“I didn’t do this because for any reason other than I do not like the direction that GameStop as a company is going,” Neubert told Kotaku. “Like GameStop just needs to figure their shit out and stop putting so much on their employees that they’re not paying well.”
Executives at GameStop get multi-million dollar golden parachutes and meme stock investors reap major windfalls. Store employees, tasked with holding GameStop’s crumbling video game retail empire together as digital sales cannibalize the underlying business, face insultingly low raises or outright pay cuts. Beholden to aggressive sales goals for PS5 bundles and new game warranties while at the mercy of inventory system snafus, incomprehensible warehouse shipments, and slashed hours, it seems like things are always as bad as they can get. Then they get worse with no end in sight.
A meme stock company without a strategy
While ultimately a spontaneous move, Neubert’s decision to leave so abruptly grew out of a series of increasingly frustrating moments. Over the holidays, for example, she said her store was suddenly told it had to schedule a bunch of extra hours despite being on a reduced staff. “It was nearly impossible for me to use all those hours but, you know, they were like, you have to figure it out so I figured it out,” she said. “And then, before the week was even over, they called us each individually and said, ‘Hey, they reduced the hours, you have to cut 30 hours from your schedules.’ And I was like, ‘Are you kidding me?’ And they said, ‘Effective immediately, figure it out.’
GameStop also recently cut overtime pay for store managers, a consistent way for them to earn a few extra hundred dollars a month for doing work that they have to get done each week anyway. New sales initiatives rolled out at the beginning of the year have also ramped up pressure. One new metric measures every customer that leaves the store without buying something. And in an especially cruel twist of fate, stores are expected to upsell customers on at least three additional games and controllers whenever they buy a new console, even if it’s an all-digital one that can’t read discs.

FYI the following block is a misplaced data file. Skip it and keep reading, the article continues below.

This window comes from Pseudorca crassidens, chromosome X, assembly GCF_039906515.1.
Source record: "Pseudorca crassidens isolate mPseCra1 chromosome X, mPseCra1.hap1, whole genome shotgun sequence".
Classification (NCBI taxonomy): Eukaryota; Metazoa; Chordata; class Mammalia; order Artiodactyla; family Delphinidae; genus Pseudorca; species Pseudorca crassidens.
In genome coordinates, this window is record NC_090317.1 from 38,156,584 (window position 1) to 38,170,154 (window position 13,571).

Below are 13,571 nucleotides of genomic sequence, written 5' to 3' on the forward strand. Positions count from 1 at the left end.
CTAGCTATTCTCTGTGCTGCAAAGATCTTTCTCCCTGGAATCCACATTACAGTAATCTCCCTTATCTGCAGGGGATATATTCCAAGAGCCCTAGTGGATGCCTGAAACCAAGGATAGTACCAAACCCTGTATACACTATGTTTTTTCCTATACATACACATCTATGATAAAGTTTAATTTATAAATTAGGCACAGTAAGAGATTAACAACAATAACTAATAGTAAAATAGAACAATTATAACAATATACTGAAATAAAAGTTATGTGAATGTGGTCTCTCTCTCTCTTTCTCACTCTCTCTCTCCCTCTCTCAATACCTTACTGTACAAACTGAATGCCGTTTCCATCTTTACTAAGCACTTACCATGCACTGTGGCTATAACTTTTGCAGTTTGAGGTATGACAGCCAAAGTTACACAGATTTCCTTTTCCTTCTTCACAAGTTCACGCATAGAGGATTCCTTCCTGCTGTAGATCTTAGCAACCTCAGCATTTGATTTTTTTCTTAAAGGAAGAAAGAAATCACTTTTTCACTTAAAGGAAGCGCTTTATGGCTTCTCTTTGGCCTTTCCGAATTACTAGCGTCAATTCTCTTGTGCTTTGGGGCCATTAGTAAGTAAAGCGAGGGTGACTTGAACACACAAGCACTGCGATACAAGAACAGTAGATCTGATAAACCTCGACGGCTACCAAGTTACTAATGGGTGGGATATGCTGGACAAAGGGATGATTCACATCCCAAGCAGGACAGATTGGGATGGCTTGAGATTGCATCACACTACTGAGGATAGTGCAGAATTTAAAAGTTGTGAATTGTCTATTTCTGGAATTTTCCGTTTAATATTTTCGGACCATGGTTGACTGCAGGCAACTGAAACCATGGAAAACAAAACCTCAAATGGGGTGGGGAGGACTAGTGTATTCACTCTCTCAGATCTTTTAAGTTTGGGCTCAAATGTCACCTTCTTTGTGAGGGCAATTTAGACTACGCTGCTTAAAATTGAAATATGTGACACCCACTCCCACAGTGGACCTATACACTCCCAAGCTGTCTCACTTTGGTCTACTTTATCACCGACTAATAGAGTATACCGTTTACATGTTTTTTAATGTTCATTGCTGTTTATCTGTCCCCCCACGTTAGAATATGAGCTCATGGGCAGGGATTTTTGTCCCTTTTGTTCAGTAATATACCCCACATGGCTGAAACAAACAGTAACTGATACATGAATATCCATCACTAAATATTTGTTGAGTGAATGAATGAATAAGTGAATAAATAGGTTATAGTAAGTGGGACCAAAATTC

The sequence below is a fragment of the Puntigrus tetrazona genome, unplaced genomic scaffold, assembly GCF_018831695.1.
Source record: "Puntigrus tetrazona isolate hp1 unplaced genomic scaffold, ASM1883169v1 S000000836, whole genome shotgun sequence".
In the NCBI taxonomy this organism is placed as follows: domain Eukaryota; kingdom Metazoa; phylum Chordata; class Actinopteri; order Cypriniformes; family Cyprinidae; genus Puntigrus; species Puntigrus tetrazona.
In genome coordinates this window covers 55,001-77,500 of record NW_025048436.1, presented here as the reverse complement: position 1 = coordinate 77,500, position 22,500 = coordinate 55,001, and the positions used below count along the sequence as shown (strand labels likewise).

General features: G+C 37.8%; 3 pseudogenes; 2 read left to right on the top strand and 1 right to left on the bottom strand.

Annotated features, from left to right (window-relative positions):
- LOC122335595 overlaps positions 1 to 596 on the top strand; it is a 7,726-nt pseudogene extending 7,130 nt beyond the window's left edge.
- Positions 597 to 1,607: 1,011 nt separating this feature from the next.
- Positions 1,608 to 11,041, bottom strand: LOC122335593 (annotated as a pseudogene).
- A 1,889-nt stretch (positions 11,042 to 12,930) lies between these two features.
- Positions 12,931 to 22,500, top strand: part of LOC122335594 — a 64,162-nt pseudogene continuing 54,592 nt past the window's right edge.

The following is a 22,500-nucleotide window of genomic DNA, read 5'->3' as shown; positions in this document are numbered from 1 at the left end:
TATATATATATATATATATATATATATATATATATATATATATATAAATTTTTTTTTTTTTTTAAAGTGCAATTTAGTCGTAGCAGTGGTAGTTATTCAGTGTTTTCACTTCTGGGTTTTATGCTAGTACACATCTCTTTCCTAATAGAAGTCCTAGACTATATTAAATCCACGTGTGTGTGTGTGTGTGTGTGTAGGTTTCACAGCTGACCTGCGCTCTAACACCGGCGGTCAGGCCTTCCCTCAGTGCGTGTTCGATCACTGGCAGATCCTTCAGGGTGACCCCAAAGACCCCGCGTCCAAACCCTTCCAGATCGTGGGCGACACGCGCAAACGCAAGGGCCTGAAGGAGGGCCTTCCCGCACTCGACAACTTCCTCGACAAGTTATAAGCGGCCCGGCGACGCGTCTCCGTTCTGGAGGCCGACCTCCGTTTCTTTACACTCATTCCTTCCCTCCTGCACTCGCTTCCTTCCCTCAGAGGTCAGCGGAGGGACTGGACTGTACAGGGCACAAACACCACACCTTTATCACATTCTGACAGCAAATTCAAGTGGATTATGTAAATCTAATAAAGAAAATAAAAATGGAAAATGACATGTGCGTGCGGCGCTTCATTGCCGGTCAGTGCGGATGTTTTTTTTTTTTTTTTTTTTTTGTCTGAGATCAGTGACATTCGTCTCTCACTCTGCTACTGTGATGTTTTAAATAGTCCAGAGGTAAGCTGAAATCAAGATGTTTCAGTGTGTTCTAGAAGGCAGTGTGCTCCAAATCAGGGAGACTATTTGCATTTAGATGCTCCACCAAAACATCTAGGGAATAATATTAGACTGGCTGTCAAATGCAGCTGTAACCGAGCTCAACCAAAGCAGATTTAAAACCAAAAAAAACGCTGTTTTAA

Other frustrations abound, many of them detailed on the GameStop subreddit, and corroborated by many employees Kotaku has spoken with in recent months. Many pre-orders still go missing. Stores often don’t have enough copies in stock the day of big releases like NBA 2K23 and the Dead Space remake. And managing customer expectations among the messy console transition has been particularly draining as PS4 and Xbox versions of popular games like Hogwarts Legacy are delayed. This all while secret shopper calls grill lone employees on sales pitches in the middle of juggling online orders and in-store trade-ins.
Walkouts under these circumstances are becoming less uncommon, but they don’t seem to be getting through to GameStop management. They might even be part of the plan. After all, everyone who quits on their own loses out on bonuses, including the first batch of company meme stock that just vested this week. Many current and former employees tell Kotaku that store closures are necessary, and would be one way to theoretically re-consolidate teams and offer them more pay and resources. Instead, GameStop keeps spreading them thinner and thinner. Whatever the strategy, or lack thereof, it’s no longer Neubert’s problem.
“It’s so nice to just, you know, I’m not worried about anything like I’m just living life,” she said. “I want to travel, I want to go do things and like I’m very excited for my future for the first time in a long time.”